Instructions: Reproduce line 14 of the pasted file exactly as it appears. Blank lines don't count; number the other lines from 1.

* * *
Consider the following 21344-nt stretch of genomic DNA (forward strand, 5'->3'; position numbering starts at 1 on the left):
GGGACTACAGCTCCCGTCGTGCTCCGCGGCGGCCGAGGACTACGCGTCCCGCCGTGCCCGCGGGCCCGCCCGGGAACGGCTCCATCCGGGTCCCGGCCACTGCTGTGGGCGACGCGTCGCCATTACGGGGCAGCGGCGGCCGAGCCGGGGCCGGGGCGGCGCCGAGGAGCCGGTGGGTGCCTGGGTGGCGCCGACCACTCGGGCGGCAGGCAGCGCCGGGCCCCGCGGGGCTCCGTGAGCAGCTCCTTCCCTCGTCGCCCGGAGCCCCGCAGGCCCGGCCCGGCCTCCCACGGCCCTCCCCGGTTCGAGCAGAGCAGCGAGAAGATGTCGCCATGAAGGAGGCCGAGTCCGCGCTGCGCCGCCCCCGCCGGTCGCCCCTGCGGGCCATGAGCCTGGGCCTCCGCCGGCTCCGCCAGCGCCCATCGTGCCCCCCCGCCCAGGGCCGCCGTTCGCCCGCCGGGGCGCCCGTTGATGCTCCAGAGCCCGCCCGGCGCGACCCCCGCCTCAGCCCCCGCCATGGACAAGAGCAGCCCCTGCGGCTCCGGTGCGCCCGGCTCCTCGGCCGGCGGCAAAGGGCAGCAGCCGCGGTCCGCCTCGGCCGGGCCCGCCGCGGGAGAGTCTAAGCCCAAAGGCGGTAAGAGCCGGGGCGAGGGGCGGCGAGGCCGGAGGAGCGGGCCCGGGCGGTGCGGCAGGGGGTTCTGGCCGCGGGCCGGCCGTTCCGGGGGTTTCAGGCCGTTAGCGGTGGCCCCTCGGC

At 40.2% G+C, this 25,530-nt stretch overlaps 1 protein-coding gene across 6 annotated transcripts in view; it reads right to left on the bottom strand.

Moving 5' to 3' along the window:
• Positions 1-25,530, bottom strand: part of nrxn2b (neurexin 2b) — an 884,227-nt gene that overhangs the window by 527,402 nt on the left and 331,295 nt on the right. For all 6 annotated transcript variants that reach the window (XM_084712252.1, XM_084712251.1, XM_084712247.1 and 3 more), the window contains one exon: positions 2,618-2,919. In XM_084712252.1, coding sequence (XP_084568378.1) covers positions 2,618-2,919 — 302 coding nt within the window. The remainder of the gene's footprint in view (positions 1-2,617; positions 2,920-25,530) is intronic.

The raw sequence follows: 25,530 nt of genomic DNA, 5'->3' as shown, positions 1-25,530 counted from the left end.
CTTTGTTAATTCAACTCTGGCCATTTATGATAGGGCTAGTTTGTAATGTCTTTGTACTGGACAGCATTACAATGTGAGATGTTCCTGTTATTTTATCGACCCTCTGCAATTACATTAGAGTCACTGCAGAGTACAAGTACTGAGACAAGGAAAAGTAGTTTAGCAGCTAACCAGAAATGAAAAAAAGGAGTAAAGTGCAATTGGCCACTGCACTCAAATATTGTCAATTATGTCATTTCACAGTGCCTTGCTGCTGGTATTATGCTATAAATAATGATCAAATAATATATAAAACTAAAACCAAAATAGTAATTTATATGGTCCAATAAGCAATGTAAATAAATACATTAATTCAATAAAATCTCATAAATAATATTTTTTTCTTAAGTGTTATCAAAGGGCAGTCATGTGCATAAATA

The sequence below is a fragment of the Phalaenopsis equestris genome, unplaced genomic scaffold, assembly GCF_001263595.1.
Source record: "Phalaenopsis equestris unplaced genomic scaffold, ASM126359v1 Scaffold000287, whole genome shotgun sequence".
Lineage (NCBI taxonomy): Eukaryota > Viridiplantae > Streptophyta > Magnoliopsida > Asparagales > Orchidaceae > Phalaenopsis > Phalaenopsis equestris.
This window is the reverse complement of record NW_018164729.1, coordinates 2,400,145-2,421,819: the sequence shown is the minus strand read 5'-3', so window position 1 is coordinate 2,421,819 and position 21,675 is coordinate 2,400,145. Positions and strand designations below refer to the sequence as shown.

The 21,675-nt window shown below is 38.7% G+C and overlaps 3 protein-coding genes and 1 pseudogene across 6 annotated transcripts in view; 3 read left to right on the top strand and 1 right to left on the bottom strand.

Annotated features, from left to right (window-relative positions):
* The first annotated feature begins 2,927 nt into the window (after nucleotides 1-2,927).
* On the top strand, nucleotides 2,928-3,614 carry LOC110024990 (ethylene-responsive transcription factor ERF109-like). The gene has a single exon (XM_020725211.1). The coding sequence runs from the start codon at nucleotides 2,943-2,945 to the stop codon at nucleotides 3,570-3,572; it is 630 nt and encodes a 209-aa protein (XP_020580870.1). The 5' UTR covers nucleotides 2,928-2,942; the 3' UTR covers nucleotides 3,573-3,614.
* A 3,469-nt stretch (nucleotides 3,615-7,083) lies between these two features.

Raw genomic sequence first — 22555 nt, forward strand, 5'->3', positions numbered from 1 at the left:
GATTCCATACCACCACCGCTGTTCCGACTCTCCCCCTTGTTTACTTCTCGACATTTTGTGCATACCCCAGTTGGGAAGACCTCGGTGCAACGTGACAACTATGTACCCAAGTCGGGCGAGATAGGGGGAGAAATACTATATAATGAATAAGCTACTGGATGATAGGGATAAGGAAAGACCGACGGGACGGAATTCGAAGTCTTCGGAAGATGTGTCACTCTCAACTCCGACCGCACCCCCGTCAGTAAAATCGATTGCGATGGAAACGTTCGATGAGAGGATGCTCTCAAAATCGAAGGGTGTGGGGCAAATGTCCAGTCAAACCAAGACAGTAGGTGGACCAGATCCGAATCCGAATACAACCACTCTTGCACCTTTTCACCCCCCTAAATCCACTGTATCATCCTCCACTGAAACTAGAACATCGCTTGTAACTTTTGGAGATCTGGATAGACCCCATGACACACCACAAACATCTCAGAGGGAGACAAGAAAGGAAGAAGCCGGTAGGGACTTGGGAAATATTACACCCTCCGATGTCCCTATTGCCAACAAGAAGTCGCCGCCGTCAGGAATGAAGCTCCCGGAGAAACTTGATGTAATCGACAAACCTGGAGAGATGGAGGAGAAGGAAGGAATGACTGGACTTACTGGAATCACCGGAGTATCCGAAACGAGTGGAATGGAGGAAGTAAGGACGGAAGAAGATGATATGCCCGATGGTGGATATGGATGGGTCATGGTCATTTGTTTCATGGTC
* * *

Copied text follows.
* The first annotated feature begins 2,927 nt into the window (after nucleotides 1-2,927).